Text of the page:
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It's hard to capture how wonderful the Palau de la Musica Catalana just is, with a camera or even 360-camera. The light, the intricate filigree work of the columns, the statuary; it's all overwhelming.
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We arrived in Barcelona on Saturday early evening and we kept close to the hotel and made it a short night, but we explored the city on Sunday.
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The Cathédrale Saint-Sauveur in Aix-en-Provence is just wonderful. As is the whole city. Outside of Marseilles, it's the largest city in the area and has so much character and charm we would recommend it to all who travel to the area. It has some tourist sites, like the cathedral, but overall its big attraction is its relaxed personality, shopping and dining.
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We drove up to Gordes today to check out the fabled lavender fields of the region. L'Eglise Saint Firmin, Gordes, Provence, June 27, 2016
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There was a flea market in town today, Sunday. Despite my best efforts, Bob said, "non," we would not be bringing this kid home.
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The garden at the house is just beautiful. We have no idea what these flowers are called, but they are lovely.
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So, our relaxing stay in Provence was interrupted by the UK's vote to leave the European Union. I have been posting to Facebook interesting stories and comments and my own opinions, but I will go a little deeper here.

As an EU national who remembers when it was called the EEC, I'm disappointed in the vote. It was close, 51.9% to 48.1%, but the breakdown of the voting demographics speaks volumes: A majority who voted to "Leave" did not have a college education, many did not have passports and rarely travelled abroad, a majority were white, and over 55.

Sound familiar? This is what happens when the Fox News audience votes. Stupid things happen.

The European Union is a flawed, but incredibly valuable proposition. Yet the whole idea of stamping one's foot, turning on one's heel and storming out of the room—which is pretty much what the "Leave" voters did—is not how to solve the EU's problems.

The sheer cowardice and rancor of Britain's isolationists, led by what appears to be the UK's farcical Trump wannabe, Boris Johnson, says more about the Conservative movement— in the UK, and in France and in the US—and its opposition to change: Social and political evolution (and in the knuckle-dragging Bible Belt of the US, the actual science of evolution).

But let's be honest: The UK never truly engaged in the EU. (They never adopted the Euro.) Still high on the fading vapors of its long dead empire, they begrudgingly joined the EU, happy to send their oiks to football matches on the continent and to retire to the beaches of the Algarve, or to enjoy cheap hen parties in Dublin or Barcelona or Ibiza.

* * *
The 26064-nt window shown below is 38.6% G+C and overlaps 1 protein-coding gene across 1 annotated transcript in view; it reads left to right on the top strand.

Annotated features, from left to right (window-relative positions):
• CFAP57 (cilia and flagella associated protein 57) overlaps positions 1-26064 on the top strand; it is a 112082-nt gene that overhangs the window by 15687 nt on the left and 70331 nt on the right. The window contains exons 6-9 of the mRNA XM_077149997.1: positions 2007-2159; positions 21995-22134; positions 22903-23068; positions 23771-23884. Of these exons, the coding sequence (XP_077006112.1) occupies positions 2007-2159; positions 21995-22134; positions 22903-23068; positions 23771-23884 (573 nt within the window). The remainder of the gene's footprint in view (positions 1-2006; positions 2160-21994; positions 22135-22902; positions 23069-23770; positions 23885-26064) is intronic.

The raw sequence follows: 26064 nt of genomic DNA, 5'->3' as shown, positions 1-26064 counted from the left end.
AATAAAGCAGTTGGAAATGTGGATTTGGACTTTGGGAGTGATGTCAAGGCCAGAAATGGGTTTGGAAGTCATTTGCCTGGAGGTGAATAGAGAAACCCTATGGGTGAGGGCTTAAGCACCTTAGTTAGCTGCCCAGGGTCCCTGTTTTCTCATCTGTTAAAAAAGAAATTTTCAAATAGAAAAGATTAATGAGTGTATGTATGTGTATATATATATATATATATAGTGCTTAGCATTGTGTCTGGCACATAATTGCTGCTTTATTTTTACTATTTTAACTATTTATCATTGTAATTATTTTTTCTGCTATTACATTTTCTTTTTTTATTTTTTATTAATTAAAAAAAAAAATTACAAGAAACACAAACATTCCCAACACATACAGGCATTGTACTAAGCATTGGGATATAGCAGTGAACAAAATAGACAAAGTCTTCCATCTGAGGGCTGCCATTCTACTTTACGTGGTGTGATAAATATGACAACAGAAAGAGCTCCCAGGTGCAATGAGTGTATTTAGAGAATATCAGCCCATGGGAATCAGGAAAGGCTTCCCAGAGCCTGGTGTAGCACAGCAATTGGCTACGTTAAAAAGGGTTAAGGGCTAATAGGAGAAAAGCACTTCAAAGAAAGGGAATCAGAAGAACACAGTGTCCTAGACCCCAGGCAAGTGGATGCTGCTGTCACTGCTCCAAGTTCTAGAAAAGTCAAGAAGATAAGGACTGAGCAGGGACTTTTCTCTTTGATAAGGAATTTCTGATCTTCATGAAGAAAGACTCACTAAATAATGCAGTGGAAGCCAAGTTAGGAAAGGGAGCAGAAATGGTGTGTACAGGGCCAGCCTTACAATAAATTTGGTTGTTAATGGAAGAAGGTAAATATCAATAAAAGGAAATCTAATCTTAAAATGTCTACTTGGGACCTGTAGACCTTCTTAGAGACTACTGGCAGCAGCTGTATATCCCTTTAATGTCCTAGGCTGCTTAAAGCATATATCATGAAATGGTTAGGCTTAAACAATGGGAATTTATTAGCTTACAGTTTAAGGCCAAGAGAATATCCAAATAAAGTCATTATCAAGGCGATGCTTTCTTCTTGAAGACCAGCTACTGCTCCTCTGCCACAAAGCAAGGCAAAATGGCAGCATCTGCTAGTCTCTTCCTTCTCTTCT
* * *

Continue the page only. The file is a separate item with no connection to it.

Unlike the French, the Brits never understood—or could swallow—the fact that their empire is dead. It died at the Suez Canal in 1956, when the new kids on the block (the US) let France and the UK empty their last salvoes of imperial impotence across the Middle East.

This is what happens when bitter old people, longing for a past that most likely didn't exist—but helped perpetuate codified sexism, racism and homophobia—are allowed to act out. Or worse, are fed nonsense by manipulators who only wish to gin up the worst fears and anxieties of the electorate for short-term gain.

Now, Johnson and his ilk have thrown up literal roadblocks to opportunities for almost 40 percent of the British population. The United States didn't become a global powerhouse just because Eisenhower ushered in the greatest infrastructure public project of the 20th century; it was the resulting mobility created by that project which afforded people the ability to relocate and pursue opportunities across the US.

Like the Tea Party in the US, the Ukip, are afraid of the future, because it's a future where white, English-speaking males are not top dogs. And that bugs the shit out of them.

Welcome to Earth, crack open a history book and stay awhile.
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When we picked my brother Alan up from the train station in Avignon.
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It's the weekly farmers market and we stumbled upon a stand selling prune preserves and juice. It's both a condiment AND a laxative!
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Eygalières is a small town of about 1000 people located in Provence in Alpilles National Park. It's beautiful, with sandstone and stucco buildings dating back to the 1700s.
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